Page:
Last year the Wallace Centers of Iowa, one of which located five miles east of Orient, was caught unprepared for drought conditions and spent the growing season fighting an uphill battle to catch up.
Diane Weiland, CEO and program director for the Wallace Centers of Iowa, said they have been more proactive this year preparing for a drought.
“We have had to do lots of watering, but we planned for a drought and put drip tapes in the rows of vegetables,” Weiland said. “It allows us to get water to plants in an efficient way.”
The farm — birthplace of Vice President Henry A. Wallace — has about five acres of vegetables along with seven flower beds, an apple orchard and wild prairie to complement the gathering barn and homestead.
Weiland said the drought forces growers to make the tough decision to prioritize what flower beds and vegetables to help along with additional water.
“No matter how much you water, it is never the same thing as a good half inch of rain,” Weiland said.
The growing and blooming season is quickly coming to a close. It has been hurried along by hot temperatures to end August.
Gardeners and flower enthusiasts alike can take steps to help finish out the growing season on a positive note.
“For some things, people have to realize it is just too late, you will never be able to catch up,” Weiland said.
Summer squash and melons are two vegetables that are past the point of gaining much benefit from watering.
Weiland said if gardeners are starting a fall crop of loose leaf lettuce or spinach, it is best to help it along with consistent watering practice.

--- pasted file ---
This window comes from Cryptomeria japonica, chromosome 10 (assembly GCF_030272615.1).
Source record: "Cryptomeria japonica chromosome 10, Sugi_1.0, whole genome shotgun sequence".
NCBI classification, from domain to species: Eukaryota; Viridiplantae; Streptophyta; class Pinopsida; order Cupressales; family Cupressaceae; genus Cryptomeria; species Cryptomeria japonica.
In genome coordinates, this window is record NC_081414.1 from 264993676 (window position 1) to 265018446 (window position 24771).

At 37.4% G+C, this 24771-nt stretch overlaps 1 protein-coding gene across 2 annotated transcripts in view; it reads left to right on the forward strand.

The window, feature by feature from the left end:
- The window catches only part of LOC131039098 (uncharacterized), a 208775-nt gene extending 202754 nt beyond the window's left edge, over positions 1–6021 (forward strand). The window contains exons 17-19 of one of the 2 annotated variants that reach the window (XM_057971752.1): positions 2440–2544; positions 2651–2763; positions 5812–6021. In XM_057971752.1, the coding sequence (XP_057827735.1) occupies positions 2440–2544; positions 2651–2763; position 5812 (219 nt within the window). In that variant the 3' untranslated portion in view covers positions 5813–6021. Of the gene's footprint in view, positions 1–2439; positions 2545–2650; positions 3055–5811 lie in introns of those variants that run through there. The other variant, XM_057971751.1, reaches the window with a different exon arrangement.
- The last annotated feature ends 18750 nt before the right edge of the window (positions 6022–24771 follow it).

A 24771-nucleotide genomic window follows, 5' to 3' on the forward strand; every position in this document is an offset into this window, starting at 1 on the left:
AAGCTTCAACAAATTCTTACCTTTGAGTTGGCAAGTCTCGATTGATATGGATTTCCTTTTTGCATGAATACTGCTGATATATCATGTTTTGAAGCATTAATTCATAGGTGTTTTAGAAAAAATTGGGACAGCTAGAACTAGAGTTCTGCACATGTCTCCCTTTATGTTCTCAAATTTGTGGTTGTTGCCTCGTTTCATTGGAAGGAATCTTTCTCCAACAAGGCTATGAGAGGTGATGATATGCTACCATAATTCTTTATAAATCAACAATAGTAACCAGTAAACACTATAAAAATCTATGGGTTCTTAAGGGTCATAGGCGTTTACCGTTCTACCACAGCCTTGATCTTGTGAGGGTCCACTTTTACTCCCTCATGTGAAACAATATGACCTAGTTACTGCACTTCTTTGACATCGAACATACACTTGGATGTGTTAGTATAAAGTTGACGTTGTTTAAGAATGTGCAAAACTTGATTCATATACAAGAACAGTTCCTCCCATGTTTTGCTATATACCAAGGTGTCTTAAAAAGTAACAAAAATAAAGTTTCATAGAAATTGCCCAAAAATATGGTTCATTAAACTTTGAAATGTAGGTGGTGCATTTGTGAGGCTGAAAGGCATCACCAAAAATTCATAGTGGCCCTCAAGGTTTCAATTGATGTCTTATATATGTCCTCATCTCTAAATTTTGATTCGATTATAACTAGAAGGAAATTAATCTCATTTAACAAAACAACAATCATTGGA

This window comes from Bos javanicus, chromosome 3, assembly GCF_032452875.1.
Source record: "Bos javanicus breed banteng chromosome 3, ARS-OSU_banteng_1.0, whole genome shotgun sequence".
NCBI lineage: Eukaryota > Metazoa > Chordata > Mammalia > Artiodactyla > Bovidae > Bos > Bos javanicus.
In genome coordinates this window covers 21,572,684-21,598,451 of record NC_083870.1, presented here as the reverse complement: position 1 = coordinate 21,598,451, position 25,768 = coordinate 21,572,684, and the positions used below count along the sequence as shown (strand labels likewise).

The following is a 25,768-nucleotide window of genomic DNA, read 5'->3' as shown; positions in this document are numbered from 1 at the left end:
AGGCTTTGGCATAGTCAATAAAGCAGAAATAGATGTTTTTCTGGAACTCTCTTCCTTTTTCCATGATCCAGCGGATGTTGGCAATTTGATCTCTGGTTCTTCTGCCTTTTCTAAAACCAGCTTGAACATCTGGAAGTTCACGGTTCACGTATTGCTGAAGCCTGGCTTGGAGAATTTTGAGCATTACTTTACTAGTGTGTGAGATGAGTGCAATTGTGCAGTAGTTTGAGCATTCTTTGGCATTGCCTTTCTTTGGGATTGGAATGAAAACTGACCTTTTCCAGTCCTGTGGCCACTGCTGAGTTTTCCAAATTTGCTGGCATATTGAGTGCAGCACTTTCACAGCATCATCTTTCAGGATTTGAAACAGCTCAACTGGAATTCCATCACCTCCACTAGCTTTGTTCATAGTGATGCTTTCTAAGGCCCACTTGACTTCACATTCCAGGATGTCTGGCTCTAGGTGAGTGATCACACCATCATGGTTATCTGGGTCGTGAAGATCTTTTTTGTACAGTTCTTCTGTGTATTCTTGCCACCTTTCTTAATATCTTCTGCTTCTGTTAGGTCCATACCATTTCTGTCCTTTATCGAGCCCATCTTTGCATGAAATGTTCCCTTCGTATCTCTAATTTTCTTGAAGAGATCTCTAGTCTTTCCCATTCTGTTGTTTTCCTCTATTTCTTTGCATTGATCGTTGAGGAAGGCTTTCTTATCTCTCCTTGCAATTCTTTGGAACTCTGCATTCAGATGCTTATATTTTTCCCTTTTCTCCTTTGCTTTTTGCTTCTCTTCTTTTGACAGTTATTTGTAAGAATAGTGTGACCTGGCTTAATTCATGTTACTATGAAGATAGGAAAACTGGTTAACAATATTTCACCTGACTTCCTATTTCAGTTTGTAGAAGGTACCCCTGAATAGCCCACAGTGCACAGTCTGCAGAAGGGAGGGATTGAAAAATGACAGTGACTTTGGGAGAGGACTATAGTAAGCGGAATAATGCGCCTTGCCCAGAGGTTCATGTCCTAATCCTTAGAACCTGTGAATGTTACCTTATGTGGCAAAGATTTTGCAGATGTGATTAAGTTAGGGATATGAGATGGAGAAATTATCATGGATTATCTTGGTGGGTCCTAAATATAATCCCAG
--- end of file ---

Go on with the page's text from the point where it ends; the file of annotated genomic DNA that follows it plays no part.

“That doesn’t mean water every day,” Weiland said. “Just get into a habit of watering every two to three days.”
Establishing a water schedule for perennial flowers could also be beneficial to help the plants regain strength to survive the winter.
Weiland said annuals are a personal choice. In order to keep the flowers blooming, it will take a lot of watering. A lot of varieties are past the point of recovering for another good bloom.
The Wallace Center took several precautions to protect their harvest from drought conditions.
Along with the drip tape, Weiland and her staff used mulch and black plastic for the long rows of vegetables to help the soil retain moisture.
“We had to prioritize early which ones were going to get watered,” Weiland said.
Another area of concern in the drought is the establishment of young trees. Weiland said it is imperative to get them off to a strong start and they will need several gallons of water a week.
“Even if the tree is three or four years old, with the drought conditions last year and now this year, young trees need attention,” Weiland said.